Do you check the official Twitter feed for the Missouri School of Journalism on a regular basis? Probably not, based on the dismal number of followers.
As of Sunday afternoon, the J-School’s official Twitter account has just 618 followers. That is a far cry from most other top journalism schools and a negative reflection on our own.
Just by the number of followers, let’s see how the Missouri School of Journalism’s Twitter feed stacks up to other journalism schools:
- Columbia University: 5,612
- Arizona State University: 4,892
- USC Annenberg: 3,823
- UNC Chapel Hill: 3,047
- Northwestern University: 2,308
- New York University: 1,985
- Berkeley: 1,103
- J-School Buzz: 920
- Mizzou: 618
- Kansas: 545
- Illinois: 312
At least we have more than Kansas … but not by much.
As students at the Missouri School of Journalism, we’re familiar with the J-School’s reputation as one of the top journalism schools in the country. For years, Mizzou has sat comfortably at the top, alongside universities such as Columbia and Northwestern. But since we are a school that prides itself on innovation in online media, why is it that our social media is so lacking?
If you do look at the Missouri J-School’s Twitter feed, you’ll notice its content is made up entirely of press releases. They’re about J-School students and professors winning awards and other news that boosts the school’s reputation. This content is important to include, as Twitter is a great public relations tool. At the same time, press releases are boring, and unless yours or your friend’s name is in that press release, most students won’t care enough to read them.
Plus, with a measly 15 tweets since the Spring 2011 semester began, we can hardly count on Twitter to keep up with the happenings in the J-School. Maybe that’s why just a month and a half after J-School Buzz began publishing, our Twitter account already has 920 followers, nearly 300 more than the journalism school’s.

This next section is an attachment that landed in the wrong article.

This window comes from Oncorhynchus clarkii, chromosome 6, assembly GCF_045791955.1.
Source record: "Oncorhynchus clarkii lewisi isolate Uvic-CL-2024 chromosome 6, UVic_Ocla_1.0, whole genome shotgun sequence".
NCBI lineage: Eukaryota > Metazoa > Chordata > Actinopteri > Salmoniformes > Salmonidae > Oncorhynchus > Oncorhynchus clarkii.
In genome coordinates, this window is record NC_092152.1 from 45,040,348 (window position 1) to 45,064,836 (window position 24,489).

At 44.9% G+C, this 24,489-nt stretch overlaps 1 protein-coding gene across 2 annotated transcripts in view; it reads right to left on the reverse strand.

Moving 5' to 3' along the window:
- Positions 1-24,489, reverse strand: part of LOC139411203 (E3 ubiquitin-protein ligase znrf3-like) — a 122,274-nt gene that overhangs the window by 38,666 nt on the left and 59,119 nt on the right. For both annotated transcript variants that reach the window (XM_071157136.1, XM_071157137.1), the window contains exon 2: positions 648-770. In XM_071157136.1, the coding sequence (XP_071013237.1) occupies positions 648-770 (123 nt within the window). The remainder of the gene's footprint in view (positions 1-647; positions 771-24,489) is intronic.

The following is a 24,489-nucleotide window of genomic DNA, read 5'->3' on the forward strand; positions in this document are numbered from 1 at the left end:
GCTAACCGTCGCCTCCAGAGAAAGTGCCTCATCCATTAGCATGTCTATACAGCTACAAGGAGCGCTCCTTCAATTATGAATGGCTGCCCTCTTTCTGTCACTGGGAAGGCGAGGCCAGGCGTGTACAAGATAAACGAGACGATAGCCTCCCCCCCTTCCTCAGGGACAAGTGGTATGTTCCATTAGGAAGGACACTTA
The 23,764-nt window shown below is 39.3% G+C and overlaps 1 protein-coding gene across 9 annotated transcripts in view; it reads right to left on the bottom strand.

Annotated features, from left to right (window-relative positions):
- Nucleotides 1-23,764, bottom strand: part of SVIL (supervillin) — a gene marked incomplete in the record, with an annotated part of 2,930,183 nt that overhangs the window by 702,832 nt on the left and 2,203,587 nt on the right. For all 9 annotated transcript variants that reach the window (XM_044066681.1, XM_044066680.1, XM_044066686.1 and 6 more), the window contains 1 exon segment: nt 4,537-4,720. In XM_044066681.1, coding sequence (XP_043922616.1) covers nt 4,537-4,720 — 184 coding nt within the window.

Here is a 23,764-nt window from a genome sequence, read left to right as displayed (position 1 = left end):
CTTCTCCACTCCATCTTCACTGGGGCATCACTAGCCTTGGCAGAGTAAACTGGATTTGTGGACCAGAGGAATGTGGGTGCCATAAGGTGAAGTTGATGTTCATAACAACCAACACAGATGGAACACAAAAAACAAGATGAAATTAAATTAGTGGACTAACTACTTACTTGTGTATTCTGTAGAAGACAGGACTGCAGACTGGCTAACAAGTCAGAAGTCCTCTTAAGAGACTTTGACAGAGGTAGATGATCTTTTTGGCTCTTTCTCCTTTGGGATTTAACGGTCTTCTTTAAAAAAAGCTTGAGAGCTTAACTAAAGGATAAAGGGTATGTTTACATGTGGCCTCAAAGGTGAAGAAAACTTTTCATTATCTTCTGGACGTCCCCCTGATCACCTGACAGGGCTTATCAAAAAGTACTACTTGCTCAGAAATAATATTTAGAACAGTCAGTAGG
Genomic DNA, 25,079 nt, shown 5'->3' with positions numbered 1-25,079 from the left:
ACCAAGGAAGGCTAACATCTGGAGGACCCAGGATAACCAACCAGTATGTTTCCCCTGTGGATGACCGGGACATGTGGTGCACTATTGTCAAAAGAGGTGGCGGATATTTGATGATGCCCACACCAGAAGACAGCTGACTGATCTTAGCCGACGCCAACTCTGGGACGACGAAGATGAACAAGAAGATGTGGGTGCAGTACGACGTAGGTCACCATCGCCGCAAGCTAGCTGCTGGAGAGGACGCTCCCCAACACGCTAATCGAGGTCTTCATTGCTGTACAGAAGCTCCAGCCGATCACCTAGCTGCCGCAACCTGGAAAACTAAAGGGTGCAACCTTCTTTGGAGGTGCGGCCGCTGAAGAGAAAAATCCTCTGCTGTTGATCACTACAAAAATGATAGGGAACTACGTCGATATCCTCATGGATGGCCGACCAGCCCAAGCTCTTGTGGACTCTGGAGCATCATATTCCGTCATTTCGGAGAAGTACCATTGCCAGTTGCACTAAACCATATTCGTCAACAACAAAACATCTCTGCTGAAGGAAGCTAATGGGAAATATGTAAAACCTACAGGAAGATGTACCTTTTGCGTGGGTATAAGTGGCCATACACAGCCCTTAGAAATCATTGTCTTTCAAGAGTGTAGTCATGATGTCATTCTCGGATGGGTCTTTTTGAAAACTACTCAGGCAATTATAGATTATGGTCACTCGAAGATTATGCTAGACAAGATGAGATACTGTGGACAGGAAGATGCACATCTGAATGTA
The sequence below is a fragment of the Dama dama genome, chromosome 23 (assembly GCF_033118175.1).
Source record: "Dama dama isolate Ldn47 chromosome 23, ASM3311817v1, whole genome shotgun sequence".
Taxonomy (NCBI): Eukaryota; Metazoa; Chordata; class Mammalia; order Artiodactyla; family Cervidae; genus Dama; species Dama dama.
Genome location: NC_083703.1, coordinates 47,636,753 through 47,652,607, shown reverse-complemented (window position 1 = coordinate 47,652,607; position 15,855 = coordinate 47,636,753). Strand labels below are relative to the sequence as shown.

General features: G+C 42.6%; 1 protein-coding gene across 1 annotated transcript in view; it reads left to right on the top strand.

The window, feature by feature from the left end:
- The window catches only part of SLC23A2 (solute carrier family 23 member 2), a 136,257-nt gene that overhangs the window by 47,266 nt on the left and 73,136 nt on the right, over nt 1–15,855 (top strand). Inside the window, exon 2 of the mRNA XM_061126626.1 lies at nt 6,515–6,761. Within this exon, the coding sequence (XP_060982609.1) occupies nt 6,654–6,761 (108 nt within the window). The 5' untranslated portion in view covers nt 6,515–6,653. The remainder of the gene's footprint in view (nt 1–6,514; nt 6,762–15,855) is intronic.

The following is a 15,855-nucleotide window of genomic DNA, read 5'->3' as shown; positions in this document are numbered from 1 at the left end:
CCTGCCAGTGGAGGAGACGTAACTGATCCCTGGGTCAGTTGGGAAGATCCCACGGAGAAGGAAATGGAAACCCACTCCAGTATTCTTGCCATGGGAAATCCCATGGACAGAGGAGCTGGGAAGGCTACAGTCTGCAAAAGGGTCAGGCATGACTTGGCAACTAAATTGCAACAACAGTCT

And in case you were wondering, the Reynold’s Journalism Institute Twitter is not representative of the J-School. RJI is a journalism research and testing center, and the Twitter accounts are maintained separately.
The Missouri School of Journalism Facebook page is even worse. There are no recent posts to speak of, only a few links and comments from J-School students.
Like any other typical college student, checking my Twitter and Facebook accounts is one of the first things I do when I sit down at my computer. And because we spend so many of our waking hours (and some of our non-waking ones) in the J-School, it’s only natural to expect more communication from it.
Columbia Journalism School uses its Twitter feed to remind students of workshops and lectures as well as to publicize content that its students have published. It even engages in conversations with students sometimes, @ mentioning them and responding to their comments. Its Twitter is friendly, interesting and consistent, with about two tweets per day.
The University of North Carolina School of Journalism and Mass Communications has a similar approach. It also retweets students and other UNC accounts on a regular basis. You can read tweets about upcoming events, view students’ work and even find links to internship and job opportunities.
The University of Southern California’s J-School has one of the most conversational Twitters I saw, with an average of 10 tweets per day. It uses the hashtag #ascj for Annenburg School for Communication and Journalism. Students, alumni and professors have joined in, so it’s easy to communicate. They even encourage prospective students to use the #ascj hashtag so they can chat with current J-School students.
New York University’s J-School does such a good job of filling its Twitter with interesting content that it took me a full five minutes of scrolling through tweets to find an actual press release.
I want to be able to visit the J-School’s Twitter and find links to students’ work, reminders about club meetings, and announcements of speakers and films being shown in the J-School. These are the kind of tweets we feel obliged to send out because the J-School’s Twitter feed doesn’t. I want to see links to relevant news stories and other content that students would find helpful and interesting. The J-School should be using social media not just as a mouthpiece for its own achievements, but also as a learning tool for students.
Suzette Heiman, director of planning and communications for the Missouri School of Journalism, maintains the J-School Twitter. Heiman says the account is used primarily as a publicity tool. And while including more information on the Twitter is a good idea, it’s more complicated than it sounds.
“It’s a matter of how it’s going to be monitored, and having proper organization,” said Heiman.
Currently, J-School students receive relevant news and information via email. Heiman says for the foreseeable future, that system will remain in place.
How do you think the University of Missouri School of Journalism can better use its social media? Let us (and the J-School) know in the comments below, or better yet, tell them yourselves on Twitter.